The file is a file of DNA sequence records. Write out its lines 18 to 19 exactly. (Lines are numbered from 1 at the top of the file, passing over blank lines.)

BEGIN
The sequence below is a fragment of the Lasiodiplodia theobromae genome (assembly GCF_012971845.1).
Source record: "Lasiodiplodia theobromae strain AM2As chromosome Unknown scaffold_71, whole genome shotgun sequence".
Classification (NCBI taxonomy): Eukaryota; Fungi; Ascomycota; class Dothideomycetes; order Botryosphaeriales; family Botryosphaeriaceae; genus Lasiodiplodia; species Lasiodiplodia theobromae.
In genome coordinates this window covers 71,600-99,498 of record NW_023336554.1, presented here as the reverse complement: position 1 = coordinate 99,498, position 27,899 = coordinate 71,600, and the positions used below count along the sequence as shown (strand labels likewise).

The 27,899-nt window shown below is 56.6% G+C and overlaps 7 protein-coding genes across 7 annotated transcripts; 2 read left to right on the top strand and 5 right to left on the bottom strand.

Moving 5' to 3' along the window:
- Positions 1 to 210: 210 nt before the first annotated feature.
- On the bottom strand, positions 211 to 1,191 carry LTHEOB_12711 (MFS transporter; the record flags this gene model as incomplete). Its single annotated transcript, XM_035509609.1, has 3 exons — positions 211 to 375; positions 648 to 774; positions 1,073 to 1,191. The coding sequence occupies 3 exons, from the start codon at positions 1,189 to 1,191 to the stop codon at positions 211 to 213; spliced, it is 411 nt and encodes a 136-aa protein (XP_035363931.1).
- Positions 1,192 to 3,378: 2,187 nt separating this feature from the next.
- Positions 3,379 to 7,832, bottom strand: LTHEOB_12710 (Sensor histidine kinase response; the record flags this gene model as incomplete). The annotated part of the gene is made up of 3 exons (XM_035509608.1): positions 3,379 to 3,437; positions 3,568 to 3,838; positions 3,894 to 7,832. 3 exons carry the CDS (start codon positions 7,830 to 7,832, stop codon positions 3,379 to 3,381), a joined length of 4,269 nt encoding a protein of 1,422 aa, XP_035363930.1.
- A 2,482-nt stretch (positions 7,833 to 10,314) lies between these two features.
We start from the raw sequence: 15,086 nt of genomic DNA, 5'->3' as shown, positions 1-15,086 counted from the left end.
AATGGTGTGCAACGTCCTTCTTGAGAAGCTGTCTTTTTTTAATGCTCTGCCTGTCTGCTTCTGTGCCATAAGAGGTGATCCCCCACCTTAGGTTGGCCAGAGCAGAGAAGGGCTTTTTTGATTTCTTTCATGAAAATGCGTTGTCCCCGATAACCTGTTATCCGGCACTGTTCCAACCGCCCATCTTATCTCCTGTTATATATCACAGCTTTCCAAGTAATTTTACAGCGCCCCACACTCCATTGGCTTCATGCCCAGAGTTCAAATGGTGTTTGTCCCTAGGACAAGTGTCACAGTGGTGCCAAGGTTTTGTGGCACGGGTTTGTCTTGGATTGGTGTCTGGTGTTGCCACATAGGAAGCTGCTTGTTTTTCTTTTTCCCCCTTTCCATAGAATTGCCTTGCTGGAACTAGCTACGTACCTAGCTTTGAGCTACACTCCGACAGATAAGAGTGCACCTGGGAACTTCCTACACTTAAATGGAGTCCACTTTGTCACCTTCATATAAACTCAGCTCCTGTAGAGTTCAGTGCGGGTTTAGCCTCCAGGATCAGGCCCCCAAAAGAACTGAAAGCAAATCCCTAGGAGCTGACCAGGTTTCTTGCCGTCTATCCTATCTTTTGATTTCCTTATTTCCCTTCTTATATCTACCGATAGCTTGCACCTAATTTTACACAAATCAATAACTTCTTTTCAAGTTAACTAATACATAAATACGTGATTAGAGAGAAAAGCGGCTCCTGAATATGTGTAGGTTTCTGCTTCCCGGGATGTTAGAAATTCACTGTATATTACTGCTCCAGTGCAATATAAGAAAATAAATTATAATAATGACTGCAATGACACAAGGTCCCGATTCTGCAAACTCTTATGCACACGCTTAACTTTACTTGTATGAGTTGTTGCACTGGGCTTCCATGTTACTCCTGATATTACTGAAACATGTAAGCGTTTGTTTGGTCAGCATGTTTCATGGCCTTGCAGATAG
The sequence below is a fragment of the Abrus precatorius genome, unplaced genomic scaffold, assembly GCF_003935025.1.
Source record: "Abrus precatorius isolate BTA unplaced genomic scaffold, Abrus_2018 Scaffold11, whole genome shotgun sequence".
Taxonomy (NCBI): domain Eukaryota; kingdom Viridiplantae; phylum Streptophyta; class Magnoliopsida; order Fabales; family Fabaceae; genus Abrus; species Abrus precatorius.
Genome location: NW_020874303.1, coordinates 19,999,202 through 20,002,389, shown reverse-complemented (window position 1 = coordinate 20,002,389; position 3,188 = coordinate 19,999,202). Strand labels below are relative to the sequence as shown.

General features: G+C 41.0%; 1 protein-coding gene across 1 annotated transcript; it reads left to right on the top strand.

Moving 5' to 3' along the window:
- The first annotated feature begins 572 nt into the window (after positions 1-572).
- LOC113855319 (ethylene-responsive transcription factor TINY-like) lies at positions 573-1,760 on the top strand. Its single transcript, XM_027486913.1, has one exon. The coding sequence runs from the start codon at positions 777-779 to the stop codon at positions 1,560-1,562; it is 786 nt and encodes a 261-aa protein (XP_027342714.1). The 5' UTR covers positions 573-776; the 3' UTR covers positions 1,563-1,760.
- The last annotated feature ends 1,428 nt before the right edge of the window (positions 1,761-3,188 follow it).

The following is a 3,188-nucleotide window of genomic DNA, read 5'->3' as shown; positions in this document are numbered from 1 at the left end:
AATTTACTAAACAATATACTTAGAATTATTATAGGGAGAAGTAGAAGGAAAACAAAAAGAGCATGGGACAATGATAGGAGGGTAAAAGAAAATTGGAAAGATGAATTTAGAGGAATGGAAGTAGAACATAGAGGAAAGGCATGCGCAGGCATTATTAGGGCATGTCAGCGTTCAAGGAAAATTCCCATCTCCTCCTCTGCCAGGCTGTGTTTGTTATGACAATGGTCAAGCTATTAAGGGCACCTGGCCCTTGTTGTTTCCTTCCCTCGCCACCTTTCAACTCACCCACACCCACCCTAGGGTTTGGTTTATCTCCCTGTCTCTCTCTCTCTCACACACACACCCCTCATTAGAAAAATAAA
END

General features: G+C 41.0%; 1 protein-coding gene across 1 annotated transcript; it reads left to right on the top strand.

Moving 5' to 3' along the window: